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1 September 2003 The Impact of Deafness to the Survival of the Newborn Cells in the Brain of Juvenile White-Rumped Munia, Lonchura striata
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In white-rumped munia, early auditory experience is critical for normal song development. New neurons are constantly added to the telencephalon in juveniles. We examined the potential role of auditory experience in regulating the developmental changes in the song nuclei and the survival of newborn cells. We chose two special days, postnatal day 23 and 37, at which we deafened the birds through bilateral cochlea removal. All birds were injected with the cell birth marker BrdU two weeks before the lesion surgeries, and then were killed two weeks or one month later. The BrdU-positive cells were distributed throughout the brain, including the high vocal center (HVC), Lobus parolfactorius and the ventricle zone (VZ) in telencephalon, the granular cell layer (GCL) of cerebellum. Moreover, these BrdU-positive cells in the GCL could self-renew. However, the nucleus robustus archistriatalis (RA) did not sprout new neurons in juvenile. In telencephalon except the VZ, 41 percent of BrdU-positive cells were NeuN-positive, too. Deafness had no significant effect on development of HVC and RA, the distribution of new cells, and the survival of new cells in telencephalon. From these data, we propose that auditory deprivation could not affect the survival of new cells of telencephalon within one month. Surprisingly, we found deafness had a complex and dramatic effect on the number of new cells in cerebellum. Deafness at postnatal day 23 could increase the number of new cells in the GCL, while deafness at postnatal day 37 decreased the number.


Many passerine songbirds rely heavily on auditory input for normal song development (Immelmann, 1969; Price, 1979). Birds first listen to and memorize an acceptable song model (sensory learning) and then require auditory feedback from their own vocalizations to mimic the acquired model (sensorimotor learning). The mechanism of song learning in songbirds provides a good model to study speech learning in humans. In male zebra finch (Poephila guttatta), for instance, the sensitive period for song learning extends from 10 to 65 days after hatching (Immelmann, 1969; Price, 1979; Eales, 1985). Thereafter, song changes very little. For this reason zebra finch is referred to as a sensitive-period learner (Lombardino and Nottebohm, 2000).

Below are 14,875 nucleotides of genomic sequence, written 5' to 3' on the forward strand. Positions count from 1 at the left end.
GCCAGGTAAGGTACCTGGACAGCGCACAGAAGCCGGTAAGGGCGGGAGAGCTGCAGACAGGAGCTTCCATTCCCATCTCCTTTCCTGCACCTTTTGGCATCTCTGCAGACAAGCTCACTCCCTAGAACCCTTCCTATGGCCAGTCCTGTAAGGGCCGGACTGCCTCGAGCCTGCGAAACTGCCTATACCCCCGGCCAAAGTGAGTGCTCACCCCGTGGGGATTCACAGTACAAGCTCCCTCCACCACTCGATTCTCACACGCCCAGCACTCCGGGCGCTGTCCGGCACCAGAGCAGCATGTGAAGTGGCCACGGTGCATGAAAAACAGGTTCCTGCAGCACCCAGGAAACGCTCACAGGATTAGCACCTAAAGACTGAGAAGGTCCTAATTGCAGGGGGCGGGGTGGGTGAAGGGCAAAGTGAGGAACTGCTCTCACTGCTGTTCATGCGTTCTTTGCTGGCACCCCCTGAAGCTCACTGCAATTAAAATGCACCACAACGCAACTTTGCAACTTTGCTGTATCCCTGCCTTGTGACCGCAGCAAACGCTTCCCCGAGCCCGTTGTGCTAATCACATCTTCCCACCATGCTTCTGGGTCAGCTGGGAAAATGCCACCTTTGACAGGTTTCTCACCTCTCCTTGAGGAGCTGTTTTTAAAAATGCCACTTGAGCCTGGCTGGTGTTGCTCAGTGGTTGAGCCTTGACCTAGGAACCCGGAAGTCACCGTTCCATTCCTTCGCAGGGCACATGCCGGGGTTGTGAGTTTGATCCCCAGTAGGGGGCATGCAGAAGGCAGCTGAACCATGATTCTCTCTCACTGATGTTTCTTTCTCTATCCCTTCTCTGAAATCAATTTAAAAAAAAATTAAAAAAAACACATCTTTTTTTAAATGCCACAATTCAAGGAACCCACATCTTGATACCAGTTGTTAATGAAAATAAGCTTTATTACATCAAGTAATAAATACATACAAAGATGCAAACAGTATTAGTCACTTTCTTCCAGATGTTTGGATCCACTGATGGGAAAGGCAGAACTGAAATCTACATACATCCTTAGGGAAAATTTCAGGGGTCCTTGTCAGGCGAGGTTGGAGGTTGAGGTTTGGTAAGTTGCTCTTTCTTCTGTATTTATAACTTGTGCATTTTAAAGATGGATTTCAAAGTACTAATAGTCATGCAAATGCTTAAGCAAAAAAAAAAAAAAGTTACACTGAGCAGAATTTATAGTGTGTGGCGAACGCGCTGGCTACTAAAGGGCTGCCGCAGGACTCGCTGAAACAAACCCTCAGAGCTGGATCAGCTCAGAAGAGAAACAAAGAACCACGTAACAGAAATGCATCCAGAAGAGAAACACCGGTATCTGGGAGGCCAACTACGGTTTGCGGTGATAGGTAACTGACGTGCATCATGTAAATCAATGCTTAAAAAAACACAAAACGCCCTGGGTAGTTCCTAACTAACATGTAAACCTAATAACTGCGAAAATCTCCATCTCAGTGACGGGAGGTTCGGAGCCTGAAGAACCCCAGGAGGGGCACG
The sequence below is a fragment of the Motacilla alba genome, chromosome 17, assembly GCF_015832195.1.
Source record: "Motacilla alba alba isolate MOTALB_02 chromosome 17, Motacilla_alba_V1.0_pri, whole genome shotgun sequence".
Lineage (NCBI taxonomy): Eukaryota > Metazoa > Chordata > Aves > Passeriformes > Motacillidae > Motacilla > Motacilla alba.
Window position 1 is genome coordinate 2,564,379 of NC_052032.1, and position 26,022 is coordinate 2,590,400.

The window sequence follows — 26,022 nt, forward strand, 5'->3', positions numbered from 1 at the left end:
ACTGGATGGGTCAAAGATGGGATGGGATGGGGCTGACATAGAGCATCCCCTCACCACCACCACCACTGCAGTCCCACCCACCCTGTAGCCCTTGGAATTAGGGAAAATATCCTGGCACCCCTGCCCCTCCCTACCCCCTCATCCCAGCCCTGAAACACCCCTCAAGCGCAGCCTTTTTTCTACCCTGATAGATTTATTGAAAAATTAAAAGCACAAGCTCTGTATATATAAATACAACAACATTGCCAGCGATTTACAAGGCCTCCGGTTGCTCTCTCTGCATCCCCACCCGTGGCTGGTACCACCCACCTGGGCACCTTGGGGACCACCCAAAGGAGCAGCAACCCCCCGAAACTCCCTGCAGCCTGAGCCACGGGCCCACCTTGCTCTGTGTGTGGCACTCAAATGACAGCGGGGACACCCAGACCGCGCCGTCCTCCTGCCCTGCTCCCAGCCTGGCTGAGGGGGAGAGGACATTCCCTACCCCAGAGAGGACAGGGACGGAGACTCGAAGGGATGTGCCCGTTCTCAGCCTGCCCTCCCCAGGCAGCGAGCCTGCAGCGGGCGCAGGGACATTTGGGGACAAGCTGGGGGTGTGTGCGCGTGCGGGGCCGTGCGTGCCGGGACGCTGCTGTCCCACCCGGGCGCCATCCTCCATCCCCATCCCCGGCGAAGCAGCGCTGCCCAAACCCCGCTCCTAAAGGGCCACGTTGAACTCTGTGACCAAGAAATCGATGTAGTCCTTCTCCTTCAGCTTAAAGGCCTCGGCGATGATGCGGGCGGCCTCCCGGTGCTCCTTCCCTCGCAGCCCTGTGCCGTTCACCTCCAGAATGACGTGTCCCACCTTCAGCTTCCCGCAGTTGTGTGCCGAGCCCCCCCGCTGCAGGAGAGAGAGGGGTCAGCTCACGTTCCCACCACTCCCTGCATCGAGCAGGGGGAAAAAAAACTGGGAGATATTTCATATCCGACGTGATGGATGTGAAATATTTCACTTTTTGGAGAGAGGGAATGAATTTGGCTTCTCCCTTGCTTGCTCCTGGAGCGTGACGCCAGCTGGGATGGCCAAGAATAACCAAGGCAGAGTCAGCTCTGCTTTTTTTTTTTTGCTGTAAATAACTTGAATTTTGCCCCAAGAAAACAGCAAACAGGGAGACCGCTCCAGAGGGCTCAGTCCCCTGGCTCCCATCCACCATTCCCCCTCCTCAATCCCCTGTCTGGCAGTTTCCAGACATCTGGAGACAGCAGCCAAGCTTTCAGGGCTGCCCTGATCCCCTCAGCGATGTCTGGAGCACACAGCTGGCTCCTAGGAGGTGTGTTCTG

Song in oscine birds is controlled by a system of telencephalon, midbrain, and brainstem nuclei (Nottebohm et al., 1976; 1982; Bottjer et al., 1989), which is referred as song control system. The high vocal center (HVC) is critical for song production in adult birds (Nottebohm et al., 1976; Simpson and Vicario, 1990). During periods of song acquisition, many new neurons are added to HVC both in juveniles (Alvarez-Buylla et al., 1988, 1990a; Nordeen and Nordeen, 1988; Nordeen et al., 1989) and in adults (Kirn et al., 1994), suggesting that new neurons might play an important role in the behavioral changes. Adult neuronal addition is a continuance of embryonic process. Exposure to environmental factors, including enriched environment, complicated experience and exercise, etc. influences the number of postnatal new neurons in hippocampus of birds (Barnea and Nottebohm, 1994; Rasika et al., 1994; Patel et al., 1997) and mammals (Kempermann et al., 1997, 1998; Gould et al., 1999; Kempermann and Gage, 1999; Nilsson et al., 1999; van Praag et al., 1999a, 1999b; Shors et al., 2001).